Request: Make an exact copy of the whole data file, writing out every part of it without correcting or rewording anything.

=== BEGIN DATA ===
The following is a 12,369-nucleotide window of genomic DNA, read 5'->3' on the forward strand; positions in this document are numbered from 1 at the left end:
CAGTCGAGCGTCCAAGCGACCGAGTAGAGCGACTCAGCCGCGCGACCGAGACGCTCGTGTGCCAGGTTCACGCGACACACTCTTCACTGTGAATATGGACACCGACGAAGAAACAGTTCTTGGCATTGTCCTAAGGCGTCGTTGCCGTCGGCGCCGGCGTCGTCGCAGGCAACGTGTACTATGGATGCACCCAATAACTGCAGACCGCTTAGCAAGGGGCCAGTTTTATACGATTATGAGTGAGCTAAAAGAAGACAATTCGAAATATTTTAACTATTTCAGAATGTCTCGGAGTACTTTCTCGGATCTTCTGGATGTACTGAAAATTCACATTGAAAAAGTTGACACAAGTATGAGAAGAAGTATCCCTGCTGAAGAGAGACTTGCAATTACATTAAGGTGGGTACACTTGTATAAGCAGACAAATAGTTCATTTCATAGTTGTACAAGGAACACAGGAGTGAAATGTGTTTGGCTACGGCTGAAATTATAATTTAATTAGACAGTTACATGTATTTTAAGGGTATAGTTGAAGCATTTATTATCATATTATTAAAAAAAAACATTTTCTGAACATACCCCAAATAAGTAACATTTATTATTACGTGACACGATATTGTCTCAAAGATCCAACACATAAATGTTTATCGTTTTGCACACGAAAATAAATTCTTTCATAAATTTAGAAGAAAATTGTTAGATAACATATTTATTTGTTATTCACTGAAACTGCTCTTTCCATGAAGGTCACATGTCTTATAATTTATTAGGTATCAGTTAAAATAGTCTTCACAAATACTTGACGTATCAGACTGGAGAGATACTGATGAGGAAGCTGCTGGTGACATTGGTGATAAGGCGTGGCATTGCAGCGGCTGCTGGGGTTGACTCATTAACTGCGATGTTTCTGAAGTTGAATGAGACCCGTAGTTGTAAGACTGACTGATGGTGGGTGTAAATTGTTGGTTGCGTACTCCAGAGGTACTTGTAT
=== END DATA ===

The following is a 12,369-nucleotide window of genomic DNA, read 5'->3' on the forward strand; positions in this document are numbered from 1 at the left end:
CAGTCGAGCGTCCAAGCGACCGAGTAGAGCGACTCAGCCGCGCGACCGAGACGCTCGTGTGCCAGGTTCACGCGACACACTCTTCACTGTGAATATGGACACCGACGAAGAAACAGTTCTTGGCATTGTCCTAAGGCGTCGTTGCCGTCGGCGCCGGCGTCGTCGCAGGCAACGTGTACTATGGATGCACCCAATAACTGCAGACCGCTTAGCAAGGGGCCAGTTTTATACGATTATGAGTGAGCTAAAAGAAGACAATTCGAAATATTTTAACTATTTCAGAATGTCTCGGAGTACTTTCTCGGATCTTCTGGATGTACTGAAAATTCACATTGAAAAAGTTGACACAAGTATGAGAAGAAGTATCCCTGCTGAAGAGAGACTTGCAATTACATTAAGGTGGGTACACTTGTATAAGCAGACAAATAGTTCATTTCATAGTTGTACAAGGAACACAGGAGTGAAATGTGTTTGGCTACGGCTGAAATTATAATTTAATTAGACAGTTACATGTATTTTAAGGGTATAGTTGAAGCATTTATTATCATATTATTAAAAAAAAACATTTTCTGAACATACCCCAAATAAGTAACATTTATTATTACGTGACACGATATTGTCTCAAAGATCCAACACATAAATGTTTATCGTTTTGCACACGAAAATAAATTCTTTCATAAATTTAGAAGAAAATTGTTAGATAACATATTTATTTGTTATTCACTGAAACTGCTCTTTCCATGAAGGTCACATGTCTTATAATTTATTAGGTATCAGTTAAAATAGTCTTCACAAATACTTGACGTATCAGACTGGAGAGATACTGATGAGGAAGCTGCTGGTGACATTGGTGATAAGGCGTGGCATTGCAGCGGCTGCTGGGGTTGACTCATTAACTGCGATGTTTCTGAAGTTGAATGAGACCCGTAGTTGTAAGACTGACTGATGGTGGGTGTAAATTGTTGGTTGCGTACTCCAGAGGTACTTGTAT